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Lawmakers prepare to cut off enhanced food stamp benefits to Hoosiers on April 16

Brandon Smith
IPB News
Indiana Republican lawmakers are poised to cut off extra food stamp benefits Hoosiers have received throughout the COVID-19 pandemic.

Indiana Republican lawmakers are poised to cut off extra food stamp benefits Hoosiers have received throughout the COVID-19 pandemic.

The federal government made enhanced SNAP benefits available in the earliest days of the pandemic. And the Biden administration continued extending the federal health emergency, meaning those benefits are still available to Hoosiers, about $85 per family.

Indiana state lawmakers are preparing legislation to help the governor end the state’s public health emergency without losing access to federal funds, including SNAP. But that legislation includes a cutoff date for the extra food stamp funds: April 16.

That means, even if the federal government extends its health emergency again and continues to offer enhanced SNAP, Hoosiers won’t receive it.

Sen. Jean Breaux (D-Indianapolis) called that “reprehensible.”

“Families still need our help and it costs us nothing,” Breaux said.

Join the conversation and sign up for the Indiana Two-Way. Text "Indiana" to 73224. Your comments and questions in response to our weekly text help us find the answers you need on statewide issues. Trying to follow along with our coverage of the legislative session? We've compiled all the stories our reporters have published by bill number and topic here.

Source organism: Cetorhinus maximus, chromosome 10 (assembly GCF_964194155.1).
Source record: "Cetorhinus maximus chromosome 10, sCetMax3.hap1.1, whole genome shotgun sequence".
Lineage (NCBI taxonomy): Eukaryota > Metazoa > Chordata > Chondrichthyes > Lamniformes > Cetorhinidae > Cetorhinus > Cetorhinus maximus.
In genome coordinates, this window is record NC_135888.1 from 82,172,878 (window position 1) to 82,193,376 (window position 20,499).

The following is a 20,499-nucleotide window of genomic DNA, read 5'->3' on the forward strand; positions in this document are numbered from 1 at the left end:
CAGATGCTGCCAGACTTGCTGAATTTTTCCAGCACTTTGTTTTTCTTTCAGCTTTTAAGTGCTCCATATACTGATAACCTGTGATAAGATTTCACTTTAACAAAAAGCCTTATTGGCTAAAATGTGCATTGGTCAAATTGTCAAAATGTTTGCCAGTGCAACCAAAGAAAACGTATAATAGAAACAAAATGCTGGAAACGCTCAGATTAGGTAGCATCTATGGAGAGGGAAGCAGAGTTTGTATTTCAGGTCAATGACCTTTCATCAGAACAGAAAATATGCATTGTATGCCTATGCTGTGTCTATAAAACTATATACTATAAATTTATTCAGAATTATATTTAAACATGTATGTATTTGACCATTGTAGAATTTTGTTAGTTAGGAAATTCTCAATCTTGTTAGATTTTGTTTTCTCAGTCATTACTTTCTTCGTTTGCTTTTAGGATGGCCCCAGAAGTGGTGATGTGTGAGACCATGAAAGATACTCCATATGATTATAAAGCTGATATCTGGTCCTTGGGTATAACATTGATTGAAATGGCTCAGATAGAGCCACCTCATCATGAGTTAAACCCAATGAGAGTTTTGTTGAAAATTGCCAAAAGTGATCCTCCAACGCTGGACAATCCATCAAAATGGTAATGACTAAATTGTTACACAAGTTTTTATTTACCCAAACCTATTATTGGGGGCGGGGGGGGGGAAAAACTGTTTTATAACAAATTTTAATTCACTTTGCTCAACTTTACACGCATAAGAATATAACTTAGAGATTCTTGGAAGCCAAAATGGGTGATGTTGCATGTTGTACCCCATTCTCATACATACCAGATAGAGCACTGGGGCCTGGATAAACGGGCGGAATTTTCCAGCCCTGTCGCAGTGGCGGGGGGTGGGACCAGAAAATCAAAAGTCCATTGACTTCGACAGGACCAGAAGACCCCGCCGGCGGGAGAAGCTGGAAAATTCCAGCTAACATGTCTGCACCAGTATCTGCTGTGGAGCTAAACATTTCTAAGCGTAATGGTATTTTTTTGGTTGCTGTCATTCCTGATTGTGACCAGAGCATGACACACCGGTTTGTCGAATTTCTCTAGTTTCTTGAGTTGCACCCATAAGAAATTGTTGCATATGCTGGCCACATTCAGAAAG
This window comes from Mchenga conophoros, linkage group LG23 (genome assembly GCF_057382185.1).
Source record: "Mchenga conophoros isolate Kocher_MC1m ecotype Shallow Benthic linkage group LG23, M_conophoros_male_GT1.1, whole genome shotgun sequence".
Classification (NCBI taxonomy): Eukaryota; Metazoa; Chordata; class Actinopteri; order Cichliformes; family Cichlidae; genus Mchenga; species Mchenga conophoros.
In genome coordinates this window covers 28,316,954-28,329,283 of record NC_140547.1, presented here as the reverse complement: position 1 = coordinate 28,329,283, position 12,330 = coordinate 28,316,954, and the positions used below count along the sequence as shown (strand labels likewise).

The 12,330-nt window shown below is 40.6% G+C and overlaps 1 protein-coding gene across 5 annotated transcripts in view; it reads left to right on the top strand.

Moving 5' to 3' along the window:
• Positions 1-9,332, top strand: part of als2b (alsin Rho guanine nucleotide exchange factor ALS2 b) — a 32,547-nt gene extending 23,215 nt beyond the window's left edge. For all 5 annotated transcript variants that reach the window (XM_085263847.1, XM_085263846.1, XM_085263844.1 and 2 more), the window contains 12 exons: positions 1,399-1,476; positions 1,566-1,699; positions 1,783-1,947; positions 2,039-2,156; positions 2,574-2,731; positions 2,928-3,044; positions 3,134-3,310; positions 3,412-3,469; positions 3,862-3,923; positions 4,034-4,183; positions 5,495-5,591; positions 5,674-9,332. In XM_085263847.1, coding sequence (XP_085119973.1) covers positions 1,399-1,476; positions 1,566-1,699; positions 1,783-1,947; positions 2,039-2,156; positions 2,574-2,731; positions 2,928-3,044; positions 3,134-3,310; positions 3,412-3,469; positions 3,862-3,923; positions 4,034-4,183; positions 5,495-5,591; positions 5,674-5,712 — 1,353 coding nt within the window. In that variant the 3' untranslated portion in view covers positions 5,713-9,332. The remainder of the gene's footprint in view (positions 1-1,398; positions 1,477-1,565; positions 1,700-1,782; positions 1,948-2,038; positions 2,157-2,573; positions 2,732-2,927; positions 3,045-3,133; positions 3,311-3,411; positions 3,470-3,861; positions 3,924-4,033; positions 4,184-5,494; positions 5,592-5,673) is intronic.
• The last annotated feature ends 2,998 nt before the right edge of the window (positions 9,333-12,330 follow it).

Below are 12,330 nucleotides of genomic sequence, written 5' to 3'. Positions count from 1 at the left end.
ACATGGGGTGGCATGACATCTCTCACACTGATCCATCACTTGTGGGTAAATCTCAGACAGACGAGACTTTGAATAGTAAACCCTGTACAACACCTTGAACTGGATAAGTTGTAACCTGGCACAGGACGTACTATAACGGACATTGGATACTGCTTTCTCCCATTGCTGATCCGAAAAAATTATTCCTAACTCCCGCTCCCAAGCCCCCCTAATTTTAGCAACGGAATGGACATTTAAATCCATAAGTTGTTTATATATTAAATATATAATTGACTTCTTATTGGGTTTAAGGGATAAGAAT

But Sen. Mark Messmer (R-Jasper) said there is a cost: increasing national debt.

“It might only be $90 here and $90 there but pretty soon, it’s real dollars," Messmer said. "And it’s something we’re all going to deal with for the rest of our lives.”

But if Indiana rejects the enhanced funds, those dollars will still get spent. They’ll just be spent in other states.

Contact reporter Brandon at or follow him on Twitter at @brandonjsmith5.

Copyright 2022 IPB News. To see more, visit .

Brandon Smith is excited to be working for public radio in Indiana. He has previously worked in public radio as a reporter and anchor in mid-Missouri for KBIA Radio out of Columbia. Prior to that, he worked for WSPY Radio in Plano, Illinois as a show host, reporter, producer and anchor. His first job in radio was in another state capitol, in Jefferson City, Missouri, as a reporter for three radio stations around Missouri. Brandon graduated from the University of Missouri-Columbia with a Bachelor of Journalism in 2010, with minors in political science and history. He was born and raised in Chicago.